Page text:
2 in 5 schools globally lacked basic handwashing means prior COVID-19 – WHO, UNICEF

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2 in 5 schools globally lacked basic handwashing means prior COVID-19 - WHO, UNICEF - We The World Magazine

Joint Monitoring Programme (JMP) by the WHO and UNICEF found a significant number of schools around the world have no basic handwashing facility prior to the COVID-19 pandemic, while education centers around the world seek to reopen.

As much as 43% of the schools monitored under the joint survey had no basic facility to wash hands with soap and water – something which is extremely essential to function amid the pandemic as well as a post-COVID-19 world, however far that is.

Per the report, 818 million students studying in schools scattered around the globe did not have access to basic handwashing facilities, putting them at an increased risk of COVID-19 and other transmittable diseases.

Of the 818 million students at potential risk of infection should schools open without proper hygiene measures, 295 million children are from sub-Saharan Africa, followed by 170+ million in central and southern Asia, the report noted.

Where as in Australia and New ZeaLand, 100% of the schools had basic handwashing and sanitation facilities. More than 90% schools in the US and much of Europe had sanitation and drinking water supply.

Trends in the least developed nations showed a further decline in access to basic handwashing facilities. Seven out of ten schools in the least developed region are bereft of basic handwashing facilities and half of the schools lack basic sanitation and water services.

“Global school closures since the onset of the COVID-19 pandemic have presented an unprecedented challenge to children’s education and wellbeing,” Henrietta Fore, UNICEF Executive Director said.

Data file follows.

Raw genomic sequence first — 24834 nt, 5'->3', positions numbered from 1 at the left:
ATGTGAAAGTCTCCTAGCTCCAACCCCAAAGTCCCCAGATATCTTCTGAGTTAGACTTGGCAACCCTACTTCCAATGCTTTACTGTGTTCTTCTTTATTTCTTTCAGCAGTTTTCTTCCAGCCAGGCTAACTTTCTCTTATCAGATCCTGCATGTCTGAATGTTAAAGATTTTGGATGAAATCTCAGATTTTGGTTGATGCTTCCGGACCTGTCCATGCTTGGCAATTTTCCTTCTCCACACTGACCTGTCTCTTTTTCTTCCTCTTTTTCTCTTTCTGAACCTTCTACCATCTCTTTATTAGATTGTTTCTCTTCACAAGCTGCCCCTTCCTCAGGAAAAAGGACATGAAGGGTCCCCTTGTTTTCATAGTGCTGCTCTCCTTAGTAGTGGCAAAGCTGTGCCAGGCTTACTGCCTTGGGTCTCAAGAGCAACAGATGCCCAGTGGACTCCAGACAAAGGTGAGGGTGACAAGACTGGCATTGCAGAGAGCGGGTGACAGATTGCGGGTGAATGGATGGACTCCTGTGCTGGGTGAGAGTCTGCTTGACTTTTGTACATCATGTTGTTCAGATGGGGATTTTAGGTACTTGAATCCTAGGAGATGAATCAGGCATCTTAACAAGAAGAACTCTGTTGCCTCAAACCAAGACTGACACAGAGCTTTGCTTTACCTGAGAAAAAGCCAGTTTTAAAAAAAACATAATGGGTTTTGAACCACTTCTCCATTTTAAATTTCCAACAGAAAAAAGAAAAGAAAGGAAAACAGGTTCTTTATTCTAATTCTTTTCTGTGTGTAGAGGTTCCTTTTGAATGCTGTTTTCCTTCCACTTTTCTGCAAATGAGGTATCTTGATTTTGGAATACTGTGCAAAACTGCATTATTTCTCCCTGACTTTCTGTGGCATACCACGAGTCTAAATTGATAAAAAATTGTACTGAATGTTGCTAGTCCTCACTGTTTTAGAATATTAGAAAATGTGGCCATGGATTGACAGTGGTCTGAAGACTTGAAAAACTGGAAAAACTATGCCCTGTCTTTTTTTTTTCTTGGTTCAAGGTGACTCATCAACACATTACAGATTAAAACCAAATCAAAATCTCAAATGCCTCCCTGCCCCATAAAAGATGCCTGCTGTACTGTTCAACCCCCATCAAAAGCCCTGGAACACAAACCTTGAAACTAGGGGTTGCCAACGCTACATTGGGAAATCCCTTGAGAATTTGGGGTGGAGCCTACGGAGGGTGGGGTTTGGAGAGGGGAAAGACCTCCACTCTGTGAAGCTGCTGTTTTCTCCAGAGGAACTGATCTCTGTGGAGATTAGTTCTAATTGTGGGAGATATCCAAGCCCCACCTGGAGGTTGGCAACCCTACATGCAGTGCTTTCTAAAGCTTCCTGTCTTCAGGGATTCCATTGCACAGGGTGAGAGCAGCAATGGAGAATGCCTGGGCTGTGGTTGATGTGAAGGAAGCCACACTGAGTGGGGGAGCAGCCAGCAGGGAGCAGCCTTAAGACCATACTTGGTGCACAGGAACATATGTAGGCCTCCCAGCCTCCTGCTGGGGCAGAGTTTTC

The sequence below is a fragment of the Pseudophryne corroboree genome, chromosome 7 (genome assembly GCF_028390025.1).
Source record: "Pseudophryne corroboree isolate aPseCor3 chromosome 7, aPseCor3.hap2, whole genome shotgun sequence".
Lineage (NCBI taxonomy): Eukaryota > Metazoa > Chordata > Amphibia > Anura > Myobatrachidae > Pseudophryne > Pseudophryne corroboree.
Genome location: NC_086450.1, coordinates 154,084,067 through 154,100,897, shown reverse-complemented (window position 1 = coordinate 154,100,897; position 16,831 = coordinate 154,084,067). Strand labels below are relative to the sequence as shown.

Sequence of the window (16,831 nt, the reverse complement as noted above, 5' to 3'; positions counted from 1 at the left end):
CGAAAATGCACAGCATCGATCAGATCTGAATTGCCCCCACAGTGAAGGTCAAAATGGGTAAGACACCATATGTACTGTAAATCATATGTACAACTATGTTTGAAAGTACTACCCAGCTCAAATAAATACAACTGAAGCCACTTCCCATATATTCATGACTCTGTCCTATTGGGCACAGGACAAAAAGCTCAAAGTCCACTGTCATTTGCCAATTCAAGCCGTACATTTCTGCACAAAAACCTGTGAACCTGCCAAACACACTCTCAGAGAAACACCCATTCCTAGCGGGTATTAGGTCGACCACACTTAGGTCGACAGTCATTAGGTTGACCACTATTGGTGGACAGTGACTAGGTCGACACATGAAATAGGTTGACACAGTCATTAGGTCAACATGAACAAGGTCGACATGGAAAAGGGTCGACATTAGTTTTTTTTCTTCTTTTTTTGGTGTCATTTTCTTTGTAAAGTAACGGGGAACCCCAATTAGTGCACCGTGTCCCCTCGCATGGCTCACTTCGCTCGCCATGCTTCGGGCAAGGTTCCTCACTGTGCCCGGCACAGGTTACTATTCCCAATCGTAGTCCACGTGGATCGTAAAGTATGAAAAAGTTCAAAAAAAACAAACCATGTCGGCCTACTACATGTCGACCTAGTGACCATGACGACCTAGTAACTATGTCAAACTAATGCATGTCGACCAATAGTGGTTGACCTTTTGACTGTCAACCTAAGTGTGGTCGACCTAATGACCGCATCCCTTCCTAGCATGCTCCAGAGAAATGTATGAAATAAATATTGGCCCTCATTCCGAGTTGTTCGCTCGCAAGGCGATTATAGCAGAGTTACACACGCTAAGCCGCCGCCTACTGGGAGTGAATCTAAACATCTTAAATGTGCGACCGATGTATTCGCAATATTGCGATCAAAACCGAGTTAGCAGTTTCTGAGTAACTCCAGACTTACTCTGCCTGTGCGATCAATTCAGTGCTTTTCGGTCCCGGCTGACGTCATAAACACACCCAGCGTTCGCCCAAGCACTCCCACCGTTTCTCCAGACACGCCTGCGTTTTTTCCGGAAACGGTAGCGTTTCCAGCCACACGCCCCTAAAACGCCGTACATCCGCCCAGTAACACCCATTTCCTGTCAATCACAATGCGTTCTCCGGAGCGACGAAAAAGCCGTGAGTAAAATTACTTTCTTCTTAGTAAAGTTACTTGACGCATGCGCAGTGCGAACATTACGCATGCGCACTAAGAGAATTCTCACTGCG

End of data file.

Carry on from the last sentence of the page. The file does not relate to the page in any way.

“We must prioritize children’s learning. This means making sure that schools are safe to reopen – including with access to hand hygiene, clean drinking water, and safe sanitation.” 

The report comes at a time when school distrcts around the world are eyeing to reopen, pressed by the respective governemnts.

In a recent UN statement,  U.N. Secretary-General Antonio Guterres said the world is amid the ‘largest disruption to education in history’ as the pandmeic has suspended hundreds of millions of children from attending schools as new sessions begin in mid-year.

“Now we face a generational catastrophe that could waste untold human potential, undermine decades of progress, and exacerbate entrenched inequalities,” said Mr Guterres about the ill-effects of school closure.

SOAP = HOPE, wash those hands! Image created by Dylan Morang. Submitted for United Nations Global Call Out To Creatives – help stop the spread of COVID-19.

The WHO x UNICEF report stresses governments around the world must take into notice public health measures while juggling the social and economic impacts of the lockdown, at least they want to control the spread.

 Dr. Tedros Adhanom Ghebreyesus, WHO Director-General said: “It must be a major focus of government strategies for the safe reopening and operation of schools during the ongoing COVID-19 global pandemic.”

Some key findings of the report include:

  • Of the 818 million who did not have access to basic handwashing at schools:
  • – 355 million went to schools which had water supply but no soap.
  • – 462 million schools had no facilities or water available for handwashing.
  • – 698 million children lacked basic sanitation service at their school.
  • – 3 in 4 children lacked basic handwashing service at their school at the start of the outbreak in 60 vulnerable nations.
  • – Half of all children did not have basic water access, more than half lacked basic sanitation

The report calls to the governments around the world to adhere to the safety guideline issued jointly by the WHO, UNICEF, WFP and the World Bank that give “practical advice for national and local authorities on how to prepare for safe school reopening and keep children safe when they return to school.”

What do you think about the eye-opening find? Will you be comfortable sending children to school once they reopen? Let us know your thoughts in the comments below.